After her spouse died, a woman wrote in her journal: “I feel like I’m a hamster on a wheel going round and round but going nowhere. Even though Steve died 10 months ago, I still feel like it happened only yesterday. I just can’t stop thinking about him.

“What is this strange thing called grief?”

Sooner or later, everyone loses someone they love to death. Yet, most people are unprepared for the tidal wave of grief that follows a loss.

Here are some commonsense answers about grief.


Q. What is grief?

A. Grief is the emotional reaction that follows loss. The most common cause of grief is the death of a loved one. However, there are many other losses that trigger grief: separation, divorce, disability, job loss, etc.


Q. What are the signs and symptoms of grief?

A. These are some of the most common and normal aspects of grief:


• Conflicting and confusing emotions – Sadness, depression, anger, guilt, regret, longing, despair

• Death imagery – Thinking you hear or see the person who died

• Sleep disorder – Sleeping too much or being unable to sleep properly

• Appetite disruption – Not wanting to eat or overeating

• Difficulty focusing and making decisions

• Physical symptoms – Headache, back pain, nausea

• Social withdrawal – Not wanting to be with people or at social events


It must be emphasized these are normal aspects of grief, but they are not permanent. The intensity eases for the majority of grievers who adjust and adapt.


Q. How long does grief last?

A. Generally, most people experience grief relief within 30 months. However, the duration of grief does not have a fixed end point.

Michael C. Miller, M.D., editor-in-chief of the Harvard Mental Health Letter, writes, “Grief doesn’t neatly conclude at the six-month or one-year mark … Although it may persist, grief does usually soften and change over time.

“How this goes will be influenced by your emotional style, the nature of your support system, and the culture you are part of. Usually the raw, all-consuming shock of early grief will ebb slowly within weeks or months.

“Gradually, at their own pace, most people do find themselves adjusting to the loss and slipping back into the routines of daily life.”


Q. A friend told me I should be over this by now. Am I grieving incorrectly?

A. You are not grieving incorrectly. Moving through grief takes much longer than most people assume.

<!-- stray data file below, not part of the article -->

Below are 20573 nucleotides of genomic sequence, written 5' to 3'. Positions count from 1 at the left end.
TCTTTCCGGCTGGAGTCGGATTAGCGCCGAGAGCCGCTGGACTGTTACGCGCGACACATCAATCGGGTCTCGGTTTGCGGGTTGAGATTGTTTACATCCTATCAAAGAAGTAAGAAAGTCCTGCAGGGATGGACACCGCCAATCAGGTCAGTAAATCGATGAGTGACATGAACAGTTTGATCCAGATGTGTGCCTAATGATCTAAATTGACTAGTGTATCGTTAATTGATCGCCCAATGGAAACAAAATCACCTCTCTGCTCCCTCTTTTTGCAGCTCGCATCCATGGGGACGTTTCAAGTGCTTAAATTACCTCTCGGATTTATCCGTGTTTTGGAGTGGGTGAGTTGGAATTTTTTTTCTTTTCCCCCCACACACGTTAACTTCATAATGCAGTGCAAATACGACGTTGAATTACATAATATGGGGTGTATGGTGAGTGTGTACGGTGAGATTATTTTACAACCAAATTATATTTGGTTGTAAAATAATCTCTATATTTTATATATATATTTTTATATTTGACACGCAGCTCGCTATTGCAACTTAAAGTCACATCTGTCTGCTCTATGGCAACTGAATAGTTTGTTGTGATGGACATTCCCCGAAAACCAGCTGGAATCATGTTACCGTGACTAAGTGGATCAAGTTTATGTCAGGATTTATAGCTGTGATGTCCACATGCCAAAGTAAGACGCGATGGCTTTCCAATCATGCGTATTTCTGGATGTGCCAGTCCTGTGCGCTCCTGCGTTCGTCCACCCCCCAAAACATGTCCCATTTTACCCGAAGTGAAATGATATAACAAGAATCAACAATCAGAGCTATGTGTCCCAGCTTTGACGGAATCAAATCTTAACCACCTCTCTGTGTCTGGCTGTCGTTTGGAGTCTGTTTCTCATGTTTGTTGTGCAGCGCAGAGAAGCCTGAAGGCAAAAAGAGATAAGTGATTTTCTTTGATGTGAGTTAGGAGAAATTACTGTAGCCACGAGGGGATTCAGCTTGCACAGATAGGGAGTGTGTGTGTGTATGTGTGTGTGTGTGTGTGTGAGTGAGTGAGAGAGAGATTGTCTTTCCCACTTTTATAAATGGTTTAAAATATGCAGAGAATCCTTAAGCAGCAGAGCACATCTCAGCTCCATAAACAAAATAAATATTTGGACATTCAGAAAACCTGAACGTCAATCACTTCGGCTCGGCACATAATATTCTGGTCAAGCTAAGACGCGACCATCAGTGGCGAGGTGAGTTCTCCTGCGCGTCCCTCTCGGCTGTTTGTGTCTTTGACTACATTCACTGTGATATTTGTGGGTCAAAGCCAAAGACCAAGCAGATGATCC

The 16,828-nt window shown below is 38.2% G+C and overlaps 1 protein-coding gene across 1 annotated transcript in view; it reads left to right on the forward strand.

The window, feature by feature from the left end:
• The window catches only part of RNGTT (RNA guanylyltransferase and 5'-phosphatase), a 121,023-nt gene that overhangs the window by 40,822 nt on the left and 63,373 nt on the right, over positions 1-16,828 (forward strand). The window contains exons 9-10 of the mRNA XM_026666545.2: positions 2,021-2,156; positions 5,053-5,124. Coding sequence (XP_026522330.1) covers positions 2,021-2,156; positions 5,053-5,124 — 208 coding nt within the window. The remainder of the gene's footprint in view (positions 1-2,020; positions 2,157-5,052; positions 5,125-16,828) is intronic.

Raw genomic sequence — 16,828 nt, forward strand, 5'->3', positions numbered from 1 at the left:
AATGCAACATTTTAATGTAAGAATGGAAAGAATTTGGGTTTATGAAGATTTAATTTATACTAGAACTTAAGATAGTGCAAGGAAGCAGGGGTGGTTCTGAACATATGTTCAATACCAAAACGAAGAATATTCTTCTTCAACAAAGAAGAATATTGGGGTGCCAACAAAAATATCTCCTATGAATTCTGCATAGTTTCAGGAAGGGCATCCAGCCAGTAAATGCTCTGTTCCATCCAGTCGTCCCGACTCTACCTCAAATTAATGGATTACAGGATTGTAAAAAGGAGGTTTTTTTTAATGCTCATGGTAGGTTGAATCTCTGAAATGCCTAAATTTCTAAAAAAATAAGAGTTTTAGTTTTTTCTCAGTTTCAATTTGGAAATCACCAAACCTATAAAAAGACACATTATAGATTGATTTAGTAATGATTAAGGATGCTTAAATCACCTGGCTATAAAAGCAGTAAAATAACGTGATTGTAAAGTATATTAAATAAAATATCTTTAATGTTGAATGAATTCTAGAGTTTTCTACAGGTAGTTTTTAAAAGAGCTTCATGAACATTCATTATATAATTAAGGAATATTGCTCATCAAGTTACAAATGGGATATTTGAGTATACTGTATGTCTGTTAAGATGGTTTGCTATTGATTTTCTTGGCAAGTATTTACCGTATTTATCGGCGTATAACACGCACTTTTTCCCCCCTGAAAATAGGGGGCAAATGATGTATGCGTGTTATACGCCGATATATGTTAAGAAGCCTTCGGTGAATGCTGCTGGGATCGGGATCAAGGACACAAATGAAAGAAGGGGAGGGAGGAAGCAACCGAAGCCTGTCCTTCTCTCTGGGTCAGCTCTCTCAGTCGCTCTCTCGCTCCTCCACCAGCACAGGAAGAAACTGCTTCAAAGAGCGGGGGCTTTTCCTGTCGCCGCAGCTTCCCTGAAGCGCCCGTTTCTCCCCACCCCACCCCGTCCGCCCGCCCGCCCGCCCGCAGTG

Harold Ivan Smith, a bereavement expert and author of several grief books, says grievers live in a “get-over-it, move-on-with-it world.”

Many friends “assume a grief should last about 30 days. Some of our friends may have never experienced the death of a close family member; they have no real understanding of what you are experiencing,” Smith says.

Focus on your grief. Ignore any comments from those who want to rush you through the process.


Q. Are there stages of grief?

A. No, but there are generally four tasks that need to be accomplished to have a successful grief recovery. They are:


1. Accept the reality of the loss. This means fully understanding your loved one has died and is not and will no longer be part of your daily life.

2. Allow yourself to feel the pain of the loss. Pain is part of healing. When there is a loss to death, grievers must allow themselves to experience the variety of intense feelings connected to it.

3. Adjust to a new reality. Death brings new changes and challenges. Grievers will have to take on new roles.

4. Adapt to a different life. Grievers need to move on, loosen ties to the deceased, and retain memories but invest their time and energy in new relationships.


Q. I’ve been told not to “get emotional.” Is it wrong to show sadness?

A. Feelings need to be acknowledged, not pushed away. Do not allow others to dictate how you will feel and what emotions you can express.

The death of a loved one impacts our emotions. We feel sad. We feel vulnerable. These are normal grief responses. As various feelings and emotions come up, accept them with compassion and kindness rather than with fear and frustration.


Q. Is it OK to cry?

A. Yes, it is, though some grievers hesitate to cry because tears are frightening to others and even to themselves.

Writer Cindy Horyza shares this insight about tears: “People are so afraid that if they start to cry, they won’t quit. Trust me: No one has ever died of crying. Flowers need lots of water to bloom, and sometimes we do, too.”


Victor M. Parachin, M.Div., is a grief counselor, bereavement educator, and author of several books, including Healing Grief.

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